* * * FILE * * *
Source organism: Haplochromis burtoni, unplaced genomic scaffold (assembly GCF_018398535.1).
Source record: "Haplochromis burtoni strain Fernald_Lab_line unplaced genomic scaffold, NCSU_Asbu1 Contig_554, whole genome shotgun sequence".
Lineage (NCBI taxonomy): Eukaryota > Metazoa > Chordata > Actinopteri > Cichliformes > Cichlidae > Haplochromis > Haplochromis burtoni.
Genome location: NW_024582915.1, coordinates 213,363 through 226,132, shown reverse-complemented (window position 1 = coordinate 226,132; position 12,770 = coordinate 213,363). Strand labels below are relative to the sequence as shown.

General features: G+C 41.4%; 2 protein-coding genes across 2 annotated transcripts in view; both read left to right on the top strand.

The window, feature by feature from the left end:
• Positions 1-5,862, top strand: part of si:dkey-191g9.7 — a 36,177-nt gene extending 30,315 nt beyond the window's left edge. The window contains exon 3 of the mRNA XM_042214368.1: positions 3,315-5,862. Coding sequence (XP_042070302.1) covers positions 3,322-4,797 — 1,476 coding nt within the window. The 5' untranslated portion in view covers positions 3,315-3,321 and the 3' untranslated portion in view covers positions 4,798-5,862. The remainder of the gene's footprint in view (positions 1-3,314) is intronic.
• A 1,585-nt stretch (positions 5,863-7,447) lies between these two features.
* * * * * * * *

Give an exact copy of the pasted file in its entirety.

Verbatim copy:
Source organism: Haplochromis burtoni, unplaced genomic scaffold (assembly GCF_018398535.1).
Source record: "Haplochromis burtoni strain Fernald_Lab_line unplaced genomic scaffold, NCSU_Asbu1 Contig_554, whole genome shotgun sequence".
Lineage (NCBI taxonomy): Eukaryota > Metazoa > Chordata > Actinopteri > Cichliformes > Cichlidae > Haplochromis > Haplochromis burtoni.
Genome location: NW_024582915.1, coordinates 213,363 through 226,132, shown reverse-complemented (window position 1 = coordinate 226,132; position 12,770 = coordinate 213,363). Strand labels below are relative to the sequence as shown.

General features: G+C 41.4%; 2 protein-coding genes across 2 annotated transcripts in view; both read left to right on the top strand.

The window, feature by feature from the left end:
• Positions 1-5,862, top strand: part of si:dkey-191g9.7 — a 36,177-nt gene extending 30,315 nt beyond the window's left edge. The window contains exon 3 of the mRNA XM_042214368.1: positions 3,315-5,862. Coding sequence (XP_042070302.1) covers positions 3,322-4,797 — 1,476 coding nt within the window. The 5' untranslated portion in view covers positions 3,315-3,321 and the 3' untranslated portion in view covers positions 4,798-5,862. The remainder of the gene's footprint in view (positions 1-3,314) is intronic.
• A 1,585-nt stretch (positions 5,863-7,447) lies between these two features.